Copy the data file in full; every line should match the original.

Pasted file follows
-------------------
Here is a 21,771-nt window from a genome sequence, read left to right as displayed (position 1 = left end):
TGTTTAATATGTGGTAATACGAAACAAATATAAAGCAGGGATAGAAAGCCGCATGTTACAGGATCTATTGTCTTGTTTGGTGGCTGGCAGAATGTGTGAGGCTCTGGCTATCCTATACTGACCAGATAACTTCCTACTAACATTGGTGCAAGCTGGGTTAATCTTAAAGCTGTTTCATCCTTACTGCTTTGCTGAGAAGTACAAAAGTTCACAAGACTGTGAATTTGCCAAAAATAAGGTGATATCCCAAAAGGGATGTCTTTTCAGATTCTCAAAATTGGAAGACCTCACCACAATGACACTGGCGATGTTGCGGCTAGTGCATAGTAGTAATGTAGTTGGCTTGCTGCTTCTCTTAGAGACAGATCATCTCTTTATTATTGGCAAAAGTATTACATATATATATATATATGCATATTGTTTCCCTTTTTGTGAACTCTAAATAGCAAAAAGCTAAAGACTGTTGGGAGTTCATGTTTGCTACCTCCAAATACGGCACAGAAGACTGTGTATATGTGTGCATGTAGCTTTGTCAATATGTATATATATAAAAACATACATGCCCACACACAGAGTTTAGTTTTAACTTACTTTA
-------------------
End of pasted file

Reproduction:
Here is a 21,771-nt window from a genome sequence, read left to right as displayed (position 1 = left end):
TGTTTAATATGTGGTAATACGAAACAAATATAAAGCAGGGATAGAAAGCCGCATGTTACAGGATCTATTGTCTTGTTTGGTGGCTGGCAGAATGTGTGAGGCTCTGGCTATCCTATACTGACCAGATAACTTCCTACTAACATTGGTGCAAGCTGGGTTAATCTTAAAGCTGTTTCATCCTTACTGCTTTGCTGAGAAGTACAAAAGTTCACAAGACTGTGAATTTGCCAAAAATAAGGTGATATCCCAAAAGGGATGTCTTTTCAGATTCTCAAAATTGGAAGACCTCACCACAATGACACTGGCGATGTTGCGGCTAGTGCATAGTAGTAATGTAGTTGGCTTGCTGCTTCTCTTAGAGACAGATCATCTCTTTATTATTGGCAAAAGTATTACATATATATATATATATGCATATTGTTTCCCTTTTTGTGAACTCTAAATAGCAAAAAGCTAAAGACTGTTGGGAGTTCATGTTTGCTACCTCCAAATACGGCACAGAAGACTGTGTATATGTGTGCATGTAGCTTTGTCAATATGTATATATATAAAAACATACATGCCCACACACAGAGTTTAGTTTTAACTTACTTTA